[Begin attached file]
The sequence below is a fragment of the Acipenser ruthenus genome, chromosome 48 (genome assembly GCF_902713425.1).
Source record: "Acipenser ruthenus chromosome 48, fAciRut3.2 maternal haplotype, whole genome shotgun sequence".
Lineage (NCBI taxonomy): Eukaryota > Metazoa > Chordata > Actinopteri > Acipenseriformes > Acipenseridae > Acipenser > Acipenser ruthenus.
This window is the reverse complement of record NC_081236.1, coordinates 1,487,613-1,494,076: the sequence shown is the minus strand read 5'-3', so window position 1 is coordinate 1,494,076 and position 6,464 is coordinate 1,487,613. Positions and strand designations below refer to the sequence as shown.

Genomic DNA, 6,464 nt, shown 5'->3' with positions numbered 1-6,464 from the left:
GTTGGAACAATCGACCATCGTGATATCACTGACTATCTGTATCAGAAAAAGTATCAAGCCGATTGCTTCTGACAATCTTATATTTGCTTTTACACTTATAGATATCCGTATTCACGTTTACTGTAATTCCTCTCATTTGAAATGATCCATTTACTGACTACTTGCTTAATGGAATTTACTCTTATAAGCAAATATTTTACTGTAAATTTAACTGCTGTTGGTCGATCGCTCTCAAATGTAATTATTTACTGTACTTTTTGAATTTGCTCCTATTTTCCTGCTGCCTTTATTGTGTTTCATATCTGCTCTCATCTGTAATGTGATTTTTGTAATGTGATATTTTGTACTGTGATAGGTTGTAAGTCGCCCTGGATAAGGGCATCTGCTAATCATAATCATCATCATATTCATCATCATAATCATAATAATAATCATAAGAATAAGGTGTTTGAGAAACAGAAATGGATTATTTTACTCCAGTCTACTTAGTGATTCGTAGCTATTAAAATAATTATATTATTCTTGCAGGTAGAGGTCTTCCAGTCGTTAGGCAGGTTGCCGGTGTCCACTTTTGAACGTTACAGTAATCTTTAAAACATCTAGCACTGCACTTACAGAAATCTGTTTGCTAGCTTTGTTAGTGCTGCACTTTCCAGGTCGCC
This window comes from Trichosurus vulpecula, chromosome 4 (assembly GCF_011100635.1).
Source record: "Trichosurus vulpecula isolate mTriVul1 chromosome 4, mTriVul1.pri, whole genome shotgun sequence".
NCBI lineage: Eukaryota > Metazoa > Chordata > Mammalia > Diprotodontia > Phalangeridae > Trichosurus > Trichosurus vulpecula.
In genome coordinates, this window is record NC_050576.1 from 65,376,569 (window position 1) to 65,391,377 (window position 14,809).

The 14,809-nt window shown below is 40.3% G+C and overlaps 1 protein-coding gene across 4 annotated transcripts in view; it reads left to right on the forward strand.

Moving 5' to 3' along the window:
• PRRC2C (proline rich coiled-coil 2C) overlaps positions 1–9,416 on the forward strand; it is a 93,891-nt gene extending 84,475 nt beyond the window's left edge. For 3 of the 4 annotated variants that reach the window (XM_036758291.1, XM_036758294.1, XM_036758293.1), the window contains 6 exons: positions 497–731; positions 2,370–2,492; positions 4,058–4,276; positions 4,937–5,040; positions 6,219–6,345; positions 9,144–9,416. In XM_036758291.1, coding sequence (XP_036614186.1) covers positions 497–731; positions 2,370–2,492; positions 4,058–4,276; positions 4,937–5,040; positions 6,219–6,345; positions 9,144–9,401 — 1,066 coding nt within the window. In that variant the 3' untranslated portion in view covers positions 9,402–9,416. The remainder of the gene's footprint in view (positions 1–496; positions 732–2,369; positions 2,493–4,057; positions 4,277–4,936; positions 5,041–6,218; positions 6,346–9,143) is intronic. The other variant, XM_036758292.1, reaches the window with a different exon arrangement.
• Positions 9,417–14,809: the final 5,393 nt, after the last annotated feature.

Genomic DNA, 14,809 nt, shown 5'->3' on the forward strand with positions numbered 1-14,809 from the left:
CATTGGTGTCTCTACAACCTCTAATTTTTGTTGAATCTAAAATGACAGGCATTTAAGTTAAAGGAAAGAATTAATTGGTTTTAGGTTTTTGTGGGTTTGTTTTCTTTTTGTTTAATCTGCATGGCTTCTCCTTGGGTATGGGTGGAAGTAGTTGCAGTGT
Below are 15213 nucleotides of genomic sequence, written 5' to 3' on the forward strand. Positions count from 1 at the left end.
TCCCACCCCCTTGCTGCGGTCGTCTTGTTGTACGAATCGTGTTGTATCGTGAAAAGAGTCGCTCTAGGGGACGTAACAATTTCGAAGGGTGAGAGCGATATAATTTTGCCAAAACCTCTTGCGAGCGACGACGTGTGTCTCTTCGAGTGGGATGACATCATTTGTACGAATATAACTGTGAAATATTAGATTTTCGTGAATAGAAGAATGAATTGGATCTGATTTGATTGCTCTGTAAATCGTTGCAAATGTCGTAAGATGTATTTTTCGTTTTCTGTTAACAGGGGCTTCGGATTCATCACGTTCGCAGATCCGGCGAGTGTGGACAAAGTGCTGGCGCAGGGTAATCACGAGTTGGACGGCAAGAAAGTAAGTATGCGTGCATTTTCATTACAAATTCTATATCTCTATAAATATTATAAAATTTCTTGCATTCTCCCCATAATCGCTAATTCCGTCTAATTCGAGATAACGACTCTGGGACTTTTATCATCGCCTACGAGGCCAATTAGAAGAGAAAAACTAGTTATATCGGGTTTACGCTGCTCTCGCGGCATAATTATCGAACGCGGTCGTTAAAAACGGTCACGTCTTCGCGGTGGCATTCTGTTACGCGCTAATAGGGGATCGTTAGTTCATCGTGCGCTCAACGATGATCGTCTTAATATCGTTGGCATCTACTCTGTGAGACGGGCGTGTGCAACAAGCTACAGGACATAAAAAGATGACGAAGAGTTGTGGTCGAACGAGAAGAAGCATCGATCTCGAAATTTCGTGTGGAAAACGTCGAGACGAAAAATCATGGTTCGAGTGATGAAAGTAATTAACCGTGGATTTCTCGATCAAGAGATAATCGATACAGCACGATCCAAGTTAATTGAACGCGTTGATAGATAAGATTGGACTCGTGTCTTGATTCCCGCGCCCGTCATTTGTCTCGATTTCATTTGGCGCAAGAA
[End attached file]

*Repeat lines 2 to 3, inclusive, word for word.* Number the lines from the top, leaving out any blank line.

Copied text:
Source record: "Acipenser ruthenus chromosome 48, fAciRut3.2 maternal haplotype, whole genome shotgun sequence".
Lineage (NCBI taxonomy): Eukaryota > Metazoa > Chordata > Actinopteri > Acipenseriformes > Acipenseridae > Acipenser > Acipenser ruthenus.